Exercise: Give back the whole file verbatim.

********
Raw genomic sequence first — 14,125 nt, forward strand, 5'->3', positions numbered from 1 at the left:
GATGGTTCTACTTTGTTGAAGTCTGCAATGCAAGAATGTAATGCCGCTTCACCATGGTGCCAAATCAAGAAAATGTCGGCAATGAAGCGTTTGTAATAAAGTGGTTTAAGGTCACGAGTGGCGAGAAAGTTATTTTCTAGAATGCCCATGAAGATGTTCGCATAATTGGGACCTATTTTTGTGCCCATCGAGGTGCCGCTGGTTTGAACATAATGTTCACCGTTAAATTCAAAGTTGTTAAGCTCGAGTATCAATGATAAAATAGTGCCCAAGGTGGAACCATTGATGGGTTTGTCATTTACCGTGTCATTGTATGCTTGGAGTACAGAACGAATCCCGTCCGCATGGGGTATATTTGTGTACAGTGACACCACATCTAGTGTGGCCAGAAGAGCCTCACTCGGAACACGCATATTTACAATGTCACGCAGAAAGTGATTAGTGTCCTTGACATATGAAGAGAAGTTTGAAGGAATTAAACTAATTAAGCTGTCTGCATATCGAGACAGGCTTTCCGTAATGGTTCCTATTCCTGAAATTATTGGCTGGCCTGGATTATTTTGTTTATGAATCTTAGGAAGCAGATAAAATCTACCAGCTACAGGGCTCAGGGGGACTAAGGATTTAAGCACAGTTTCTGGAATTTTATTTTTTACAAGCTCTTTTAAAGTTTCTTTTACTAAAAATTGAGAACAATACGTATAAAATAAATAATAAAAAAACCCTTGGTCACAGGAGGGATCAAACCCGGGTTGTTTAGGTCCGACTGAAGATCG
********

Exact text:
Raw genomic sequence first — 14,125 nt, forward strand, 5'->3', positions numbered from 1 at the left:
GATGGTTCTACTTTGTTGAAGTCTGCAATGCAAGAATGTAATGCCGCTTCACCATGGTGCCAAATCAAGAAAATGTCGGCAATGAAGCGTTTGTAATAAAGTGGTTTAAGGTCACGAGTGGCGAGAAAGTTATTTTCTAGAATGCCCATGAAGATGTTCGCATAATTGGGACCTATTTTTGTGCCCATCGAGGTGCCGCTGGTTTGAACATAATGTTCACCGTTAAATTCAAAGTTGTTAAGCTCGAGTATCAATGATAAAATAGTGCCCAAGGTGGAACCATTGATGGGTTTGTCATTTACCGTGTCATTGTATGCTTGGAGTACAGAACGAATCCCGTCCGCATGGGGTATATTTGTGTACAGTGACACCACATCTAGTGTGGCCAGAAGAGCCTCACTCGGAACACGCATATTTACAATGTCACGCAGAAAGTGATTAGTGTCCTTGACATATGAAGAGAAGTTTGAAGGAATTAAACTAATTAAGCTGTCTGCATATCGAGACAGGCTTTCCGTAATGGTTCCTATTCCTGAAATTATTGGCTGGCCTGGATTATTTTGTTTATGAATCTTAGGAAGCAGATAAAATCTACCAGCTACAGGGCTCAGGGGGACTAAGGATTTAAGCACAGTTTCTGGAATTTTATTTTTTACAAGCTCTTTTAAAGTTTCTTTTACTAAAAATTGAGAACAATACGTATAAAATAAATAATAAAAAAACCCTTGGTCACAGGAGGGATCAAACCCGGGTTGTTTAGGTCCGACTGAAGATCG